Colour Psychology

October 16, 2013 § Leave a comment

Design Practice In Context 2 Lecture 16/10/13

Our vision allows us to see 7 million colours. The primary colours are blue, red and yellow. Secondary colours are a mixture of primary colours – purple, orange and green. Then there are tertiary colours which are a mixture of primary and secondary colours – eg brown.

Colours mean different things in different cultures. Black and white go together hand in hand and quite often have the same connotations. Day, night, birth, death, good and evil  are all commonly associated with black and white.

Red is the oldest colour in all of culture’s societies. It also has the longest wavelength and goes past our retina which is why red is used often in warning signs – it immediately hits our vision. All stop signs across the world are red. It is one of the top chosen for favourite colours. 77% of flags have red on them. It is the symbol for good luck in Asia and marriage in India and Nepal.  It quickens the heart and releases adrenaline. Blood, lust, love, rage, murder and passion are all words related to red. The red coat sequence in Schindler’s List is a well known scene in a black and white film where the only colour is the girl’s red coat.


Orange came later into our culture because the fruit wasn’t available in our country initially. There was an issue in schools where projectors were stolen and started appearing elsewhere (like pubs and bars), so they started manufacturing them with orange covers so that it indicated that it was school property. Prisoners in Guantanamo Bay prison that are classed as non-compliant wear orange jumpsuits. Cheerfulness, Autumn, exotic, warm, extroverted are usually thought of with orange.

Yellow – we have a higher association with this colour.  The sun is often thought of with yellow – it is responsible to our survival. Common connotations of yellow are life, joy, cheerful, enlightenment, happy. It has an ease of perception which we do not get with other colours – this is to do with it’s brightness. However, illness, urine, wasps, harm and sickness can also represented by yellow. In Japan yellow represents courage; in Mexico it is associated with death.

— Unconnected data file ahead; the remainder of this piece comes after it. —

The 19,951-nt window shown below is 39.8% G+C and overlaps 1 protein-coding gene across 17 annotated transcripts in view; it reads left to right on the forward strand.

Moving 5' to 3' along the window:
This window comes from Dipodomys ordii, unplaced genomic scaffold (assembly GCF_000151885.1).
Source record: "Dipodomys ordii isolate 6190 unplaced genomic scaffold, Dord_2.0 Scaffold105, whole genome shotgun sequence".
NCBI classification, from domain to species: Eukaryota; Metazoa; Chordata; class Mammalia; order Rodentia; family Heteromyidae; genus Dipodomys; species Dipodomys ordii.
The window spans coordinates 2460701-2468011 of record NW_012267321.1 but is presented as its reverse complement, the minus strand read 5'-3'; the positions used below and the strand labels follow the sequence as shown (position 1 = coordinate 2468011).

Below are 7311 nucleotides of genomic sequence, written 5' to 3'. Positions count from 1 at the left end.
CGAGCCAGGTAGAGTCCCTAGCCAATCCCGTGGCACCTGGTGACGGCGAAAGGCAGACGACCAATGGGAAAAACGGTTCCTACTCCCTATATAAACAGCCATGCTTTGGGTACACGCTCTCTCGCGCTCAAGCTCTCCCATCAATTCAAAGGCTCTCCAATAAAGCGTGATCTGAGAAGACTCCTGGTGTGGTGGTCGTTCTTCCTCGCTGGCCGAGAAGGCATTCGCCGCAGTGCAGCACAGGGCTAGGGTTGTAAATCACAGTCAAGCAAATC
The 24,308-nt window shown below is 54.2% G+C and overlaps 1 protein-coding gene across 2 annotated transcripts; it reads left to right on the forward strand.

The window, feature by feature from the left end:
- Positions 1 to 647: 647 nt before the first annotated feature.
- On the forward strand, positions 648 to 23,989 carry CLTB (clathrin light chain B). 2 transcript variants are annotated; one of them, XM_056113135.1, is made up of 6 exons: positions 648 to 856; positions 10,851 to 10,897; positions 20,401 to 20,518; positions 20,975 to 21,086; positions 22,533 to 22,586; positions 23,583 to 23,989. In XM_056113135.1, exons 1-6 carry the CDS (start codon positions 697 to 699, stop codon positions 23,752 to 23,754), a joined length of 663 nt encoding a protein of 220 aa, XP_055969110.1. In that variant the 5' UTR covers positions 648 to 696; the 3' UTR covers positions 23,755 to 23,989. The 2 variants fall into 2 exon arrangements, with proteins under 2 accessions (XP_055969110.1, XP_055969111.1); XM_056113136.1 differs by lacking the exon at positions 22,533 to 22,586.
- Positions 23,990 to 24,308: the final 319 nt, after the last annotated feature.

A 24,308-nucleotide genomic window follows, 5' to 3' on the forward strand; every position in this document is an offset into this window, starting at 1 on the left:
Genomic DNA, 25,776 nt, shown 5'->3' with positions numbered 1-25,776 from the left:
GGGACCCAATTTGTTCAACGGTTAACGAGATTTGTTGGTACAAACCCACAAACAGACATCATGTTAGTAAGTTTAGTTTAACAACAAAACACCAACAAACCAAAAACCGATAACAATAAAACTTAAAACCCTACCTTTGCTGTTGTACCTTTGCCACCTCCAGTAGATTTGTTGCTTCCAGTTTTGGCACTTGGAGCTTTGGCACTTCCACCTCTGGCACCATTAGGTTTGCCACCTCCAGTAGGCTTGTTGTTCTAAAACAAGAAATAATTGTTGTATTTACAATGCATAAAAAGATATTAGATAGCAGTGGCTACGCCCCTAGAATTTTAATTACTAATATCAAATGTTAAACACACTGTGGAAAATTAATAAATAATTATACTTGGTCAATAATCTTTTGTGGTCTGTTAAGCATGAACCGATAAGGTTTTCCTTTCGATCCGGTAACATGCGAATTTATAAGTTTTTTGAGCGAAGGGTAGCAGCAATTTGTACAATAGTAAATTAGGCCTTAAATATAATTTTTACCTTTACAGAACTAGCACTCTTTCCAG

Green shows decay, envy, life, nature, or stability. It is the colour of nature. Traditionally associated with nausea or poison, green has the greatest visibility. It can however be used as the colour of camouflage and night vision. Nowadays green is represented by recycling – it has become a verb “go green” by being environmentally aware. Traffic lights are green all over the world. Green in China represents infidelity. In Israel green means bad news.


Blue  shows coolness, tranquility, infinity, solitude, isolation, melancholy. In Germany it means to be drunk. A lot of corporate logos are blue.  Purple is deccadence, sensuality, luxury. Japan, China, South Korea all associate the colour with high quality.



This infographic shows the different colour/word associations in different countries. If you look at a section with all similar colours in it then look up the number at the side, it tells you which word is associated with those colours across the globe.



Leave a Reply

Fill in your details below or click an icon to log in: Logo

You are commenting using your account. Log Out / Change )

Twitter picture

You are commenting using your Twitter account. Log Out / Change )

Facebook photo

You are commenting using your Facebook account. Log Out / Change )

Google+ photo

You are commenting using your Google+ account. Log Out / Change )

Connecting to %s

What’s this?

You are currently reading Colour Psychology at Tom Davidson.


%d bloggers like this: